Setting low expectations and exceeding them by preparing for negative results in advance. This is known as defensive pessimism, a cognitive strategy.
What Is Optimism Bias
An abstract published by APA PsycNet explains, “Optimism bias describes people’s tendency to overestimate their likelihood to experience positive events and underestimate their likelihood to experience negative events in the future…”
In other words, we sometimes ignore reality and believe we’re immune from possible adverse outcomes. This outlook can increase our motivation to be involved in important and challenging scenarios, allowing us to reap personal rewards.
However, research has found that there can be a downside to being optimistic. Robins and John (1997) have found that “Optimistic illusions of performance are more likely to be associated with narcissism than mental health.” This sets aside the theory that a person must be optimistic to live a joyful and prosperous life.
Weinstein (1989, 1984; Weinstein and Klein, 1996) found proof that risk perception is decreased in relation to health issues for those with an optimistic bias. People who play down the risk don’t take measures to mitigate it.
Suppose that you spray your outdoor weeds with an insecticide that has a warning that it can cause cancer. You think, “That won’t happen to me.” By not mitigating the risk, you could indeed end up getting cancer.
The conclusion is that although optimism bias can potentially cause harm, optimism is still a driving factor for a positive outcome.
10 Ways To Adopt A Mindset of Optimism As a Way of Living
Becoming more optimistic can help you see people, situations, and tasks more positively. People who are optimists can reduce their stress levels, improve their productivity, and have more fulfilling experiences.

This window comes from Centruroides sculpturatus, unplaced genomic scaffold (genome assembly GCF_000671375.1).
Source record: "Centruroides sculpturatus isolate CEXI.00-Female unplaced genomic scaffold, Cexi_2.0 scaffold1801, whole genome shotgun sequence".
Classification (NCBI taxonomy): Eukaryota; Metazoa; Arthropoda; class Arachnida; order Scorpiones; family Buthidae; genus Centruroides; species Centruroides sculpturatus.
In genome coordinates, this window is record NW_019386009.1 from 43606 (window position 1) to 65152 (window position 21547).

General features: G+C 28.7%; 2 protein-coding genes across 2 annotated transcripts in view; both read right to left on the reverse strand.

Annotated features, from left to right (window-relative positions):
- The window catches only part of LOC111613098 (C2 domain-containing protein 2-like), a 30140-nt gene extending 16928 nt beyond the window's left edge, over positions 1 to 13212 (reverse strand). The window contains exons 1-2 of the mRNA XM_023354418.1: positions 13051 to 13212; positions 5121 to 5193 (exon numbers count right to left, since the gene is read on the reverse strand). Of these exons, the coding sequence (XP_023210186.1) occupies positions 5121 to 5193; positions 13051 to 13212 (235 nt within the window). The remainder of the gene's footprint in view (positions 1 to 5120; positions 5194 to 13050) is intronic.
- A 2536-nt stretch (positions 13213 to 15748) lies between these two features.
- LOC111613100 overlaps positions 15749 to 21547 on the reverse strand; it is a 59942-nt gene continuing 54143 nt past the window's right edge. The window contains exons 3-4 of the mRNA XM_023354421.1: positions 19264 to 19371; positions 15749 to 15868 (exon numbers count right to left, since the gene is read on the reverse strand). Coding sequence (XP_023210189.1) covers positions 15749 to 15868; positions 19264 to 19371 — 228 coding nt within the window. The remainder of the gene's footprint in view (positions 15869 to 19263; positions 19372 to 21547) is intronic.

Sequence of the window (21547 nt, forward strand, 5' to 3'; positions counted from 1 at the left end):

You can rewire your brain to think positively by trying to look for good in every situation, practicing gratitude, and taking time each day to do something you enjoy. Additionally, take a step back and look at difficult situations more positively. Following are ten strategies to help you become more optimistic.
Acknowledge negative thoughts when they occur. Use the power of positive self-talk to reframe pessimistic thoughts with positive ones.
Suppose your inner dialogue is telling you, “Why bother? I can’t do this.” Replace that thought with something like, “Although this is new to me, I know I can succeed.”
Be mindful. The APA Dictionary of Physiology defines mindfulness as “Awareness of one’s internal states and surroundings.
This concept has been applied to various therapeutic interventions—for example, mindfulness-based cognitive behavior therapy, mindfulness-based stress reduction, and mindfulness meditation—to help people avoid destructive or automatic habits and responses by learning to observe their thoughts, emotions, and other present-moment experiences without judging or reacting to them.”